To say that Lake Bodom’s scenic atmosphere and somber tone intrigued me from the start would be a gross understatement. My expectations were about as high as they get. After all, of the many horror flicks that trot out the “based on a true story” tagline, this one actually means it. Here’s a little background: On June 5, 1960, four teenagers were attacked while camping at the lakeshore. Three of them were stabbed to death, and the fourth was left wounded. There have been a few suspects over the years, but there has never been enough evidence to secure a conviction. The murderer(s) have never been caught, and the case is still very much open and under semi-active investigation.
The film, which takes place in present time, follows teenagers Atte and Elias, who are eager to recreate the murders that occurred at lake Bodom in order to test out a theory. To fulfill their hypothesis, the boys need two female candidates. Having motives of their own, Ida and Nora join the two in their endeavor. However, while camping at the restricted murder site, the four of them begin sensing a lack of seclusion and solitude. But are Atte’s theories being proven correct, or is someone playing tricks on these teenagers?
This is not only director Taneli Mustonen and writer Aleksi Hyvarinen first genre film, but it’s also the first Finnish horror movie in ten years. Mustonen does an excellent job behind the lens and captures the elegance of nature and the darkness that lies in the thick foliage beautifully. The use of light and color is woven effortlessly throughout the film in ways that create a plethora of visually pleasing shots–especially in one truly breathtaking underwater scene.
Hyvarinen takes an interesting approach with his storytelling by not directly retelling the true story, but by taking inspiration from it and creating a story of his own. There are few sharp turns, but it never loses focus. Right when you suspect that things are beginning to settle, the story takes a surprising turn and offers viewers more than what they bargained for. The frightening sense of realism will put you on edge. Take Friday the 13th, and then throw away all of the elements that dehumanize Jason, and you’ll get Lake Bodom.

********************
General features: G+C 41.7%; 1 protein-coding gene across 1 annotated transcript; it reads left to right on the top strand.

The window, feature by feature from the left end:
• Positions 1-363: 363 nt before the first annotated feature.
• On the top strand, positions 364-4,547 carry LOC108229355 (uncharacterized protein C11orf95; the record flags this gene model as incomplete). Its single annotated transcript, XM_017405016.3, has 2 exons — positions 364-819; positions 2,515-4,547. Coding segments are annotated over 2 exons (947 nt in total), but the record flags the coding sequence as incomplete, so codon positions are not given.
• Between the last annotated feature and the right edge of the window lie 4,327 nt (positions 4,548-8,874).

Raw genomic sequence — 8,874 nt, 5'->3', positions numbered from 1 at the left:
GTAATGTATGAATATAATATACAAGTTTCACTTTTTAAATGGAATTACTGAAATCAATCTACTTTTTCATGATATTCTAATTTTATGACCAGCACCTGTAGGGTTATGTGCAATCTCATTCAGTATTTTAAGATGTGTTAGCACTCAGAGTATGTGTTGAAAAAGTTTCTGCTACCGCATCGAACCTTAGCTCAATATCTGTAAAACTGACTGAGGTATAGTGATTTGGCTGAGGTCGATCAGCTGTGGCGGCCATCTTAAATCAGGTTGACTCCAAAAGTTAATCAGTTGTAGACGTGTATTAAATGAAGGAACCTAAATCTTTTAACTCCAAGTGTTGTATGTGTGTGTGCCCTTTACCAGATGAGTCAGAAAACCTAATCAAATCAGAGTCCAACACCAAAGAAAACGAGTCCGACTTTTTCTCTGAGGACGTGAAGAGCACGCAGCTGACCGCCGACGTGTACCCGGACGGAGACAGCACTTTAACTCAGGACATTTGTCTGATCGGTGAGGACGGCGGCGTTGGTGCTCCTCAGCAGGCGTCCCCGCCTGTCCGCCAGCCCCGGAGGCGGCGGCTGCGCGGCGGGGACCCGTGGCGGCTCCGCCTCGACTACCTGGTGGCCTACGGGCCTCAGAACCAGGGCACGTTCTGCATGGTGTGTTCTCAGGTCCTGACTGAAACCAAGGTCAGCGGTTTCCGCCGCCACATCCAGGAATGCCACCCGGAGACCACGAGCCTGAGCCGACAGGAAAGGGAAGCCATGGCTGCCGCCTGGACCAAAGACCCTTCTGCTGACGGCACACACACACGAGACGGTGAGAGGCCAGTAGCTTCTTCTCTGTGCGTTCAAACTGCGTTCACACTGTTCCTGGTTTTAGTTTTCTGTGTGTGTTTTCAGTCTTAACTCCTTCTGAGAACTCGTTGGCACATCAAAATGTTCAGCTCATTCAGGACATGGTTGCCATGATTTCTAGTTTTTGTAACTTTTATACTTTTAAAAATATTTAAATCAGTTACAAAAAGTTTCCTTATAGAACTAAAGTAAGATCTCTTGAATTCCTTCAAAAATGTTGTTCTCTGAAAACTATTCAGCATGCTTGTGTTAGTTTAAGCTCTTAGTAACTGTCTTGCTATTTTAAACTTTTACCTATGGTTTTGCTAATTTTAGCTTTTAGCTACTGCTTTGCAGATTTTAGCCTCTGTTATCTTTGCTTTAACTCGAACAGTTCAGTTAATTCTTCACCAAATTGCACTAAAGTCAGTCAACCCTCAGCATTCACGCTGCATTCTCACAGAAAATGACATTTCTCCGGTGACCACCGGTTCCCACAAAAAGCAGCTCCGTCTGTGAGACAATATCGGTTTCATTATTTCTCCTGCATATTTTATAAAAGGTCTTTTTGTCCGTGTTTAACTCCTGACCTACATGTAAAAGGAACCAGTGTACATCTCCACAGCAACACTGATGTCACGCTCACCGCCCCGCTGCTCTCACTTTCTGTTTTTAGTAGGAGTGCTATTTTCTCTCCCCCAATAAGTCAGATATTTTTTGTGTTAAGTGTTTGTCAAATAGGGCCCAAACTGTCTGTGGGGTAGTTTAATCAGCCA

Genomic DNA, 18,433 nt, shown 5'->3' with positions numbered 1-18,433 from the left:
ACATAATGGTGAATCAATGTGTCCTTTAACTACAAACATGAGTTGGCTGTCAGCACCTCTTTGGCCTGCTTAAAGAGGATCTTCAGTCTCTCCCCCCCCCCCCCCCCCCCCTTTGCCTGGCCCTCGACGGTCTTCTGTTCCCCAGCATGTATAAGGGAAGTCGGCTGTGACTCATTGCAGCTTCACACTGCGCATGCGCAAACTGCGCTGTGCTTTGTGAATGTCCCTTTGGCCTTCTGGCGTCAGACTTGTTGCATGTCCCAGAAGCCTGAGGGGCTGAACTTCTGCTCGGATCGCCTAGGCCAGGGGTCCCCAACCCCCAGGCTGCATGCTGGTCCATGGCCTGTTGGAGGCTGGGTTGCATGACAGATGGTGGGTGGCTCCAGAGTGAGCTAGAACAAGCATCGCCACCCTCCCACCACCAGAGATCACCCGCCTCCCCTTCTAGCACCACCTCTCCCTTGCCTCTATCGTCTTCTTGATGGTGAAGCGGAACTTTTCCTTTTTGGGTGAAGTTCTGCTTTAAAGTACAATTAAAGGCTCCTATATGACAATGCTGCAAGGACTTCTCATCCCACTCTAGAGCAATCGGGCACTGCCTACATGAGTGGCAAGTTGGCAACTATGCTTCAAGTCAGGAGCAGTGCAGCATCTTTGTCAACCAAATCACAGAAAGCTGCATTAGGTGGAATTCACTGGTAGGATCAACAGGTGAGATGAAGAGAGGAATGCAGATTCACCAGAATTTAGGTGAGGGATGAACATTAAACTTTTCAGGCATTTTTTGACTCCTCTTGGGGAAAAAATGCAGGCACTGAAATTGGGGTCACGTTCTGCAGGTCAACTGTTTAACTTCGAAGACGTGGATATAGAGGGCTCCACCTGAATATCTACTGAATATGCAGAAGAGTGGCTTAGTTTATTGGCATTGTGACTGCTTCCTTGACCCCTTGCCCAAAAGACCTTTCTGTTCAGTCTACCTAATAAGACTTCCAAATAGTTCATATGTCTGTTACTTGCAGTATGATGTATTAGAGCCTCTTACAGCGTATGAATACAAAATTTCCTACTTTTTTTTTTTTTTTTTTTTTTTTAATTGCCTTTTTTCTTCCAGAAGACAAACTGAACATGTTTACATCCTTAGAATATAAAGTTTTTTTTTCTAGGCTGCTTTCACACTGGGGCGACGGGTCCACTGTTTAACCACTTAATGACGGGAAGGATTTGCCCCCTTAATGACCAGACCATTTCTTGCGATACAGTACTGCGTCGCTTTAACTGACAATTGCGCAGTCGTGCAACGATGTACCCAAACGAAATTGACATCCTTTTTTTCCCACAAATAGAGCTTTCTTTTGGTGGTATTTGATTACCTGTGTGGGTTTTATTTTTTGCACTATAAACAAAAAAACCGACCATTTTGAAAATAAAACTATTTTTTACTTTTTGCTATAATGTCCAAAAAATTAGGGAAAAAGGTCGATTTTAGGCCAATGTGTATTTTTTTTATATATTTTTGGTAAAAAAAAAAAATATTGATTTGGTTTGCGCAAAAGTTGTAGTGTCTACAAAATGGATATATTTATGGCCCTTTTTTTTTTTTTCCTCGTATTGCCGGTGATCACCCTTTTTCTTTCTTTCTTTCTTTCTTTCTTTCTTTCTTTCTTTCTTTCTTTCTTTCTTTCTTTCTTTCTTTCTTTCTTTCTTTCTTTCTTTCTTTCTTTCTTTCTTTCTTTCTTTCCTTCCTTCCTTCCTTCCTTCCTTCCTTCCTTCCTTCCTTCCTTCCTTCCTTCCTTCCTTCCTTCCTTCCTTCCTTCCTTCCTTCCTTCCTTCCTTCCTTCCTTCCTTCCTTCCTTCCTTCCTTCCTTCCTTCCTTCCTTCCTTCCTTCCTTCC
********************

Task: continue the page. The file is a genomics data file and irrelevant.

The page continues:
I typically try to judge acting and line delivery based on region, but as mentioned by the director, you aren’t given many choices when you live in a country with a population of 5.4 million. Given the scarce resources, the crew still did a fantastic job of finding a group of four talented actors with great set chemistry.
While Lake Bodom didn’t exceed my expectations, it certainly met them. The terror of the true story is ever-present; making Lake Bodom a nail-biting rollercoaster ride of a film. If your’re in Finland, you can watch this one at this very moment. For those of you in New Zealand, a December 3rd release has been set. We’ll keep you guys in the loop for details regarding an official U.S. release date.
Lake Bodom screened at the 2016 LA Screamfest.
Lake Bodom [Screamfest Review]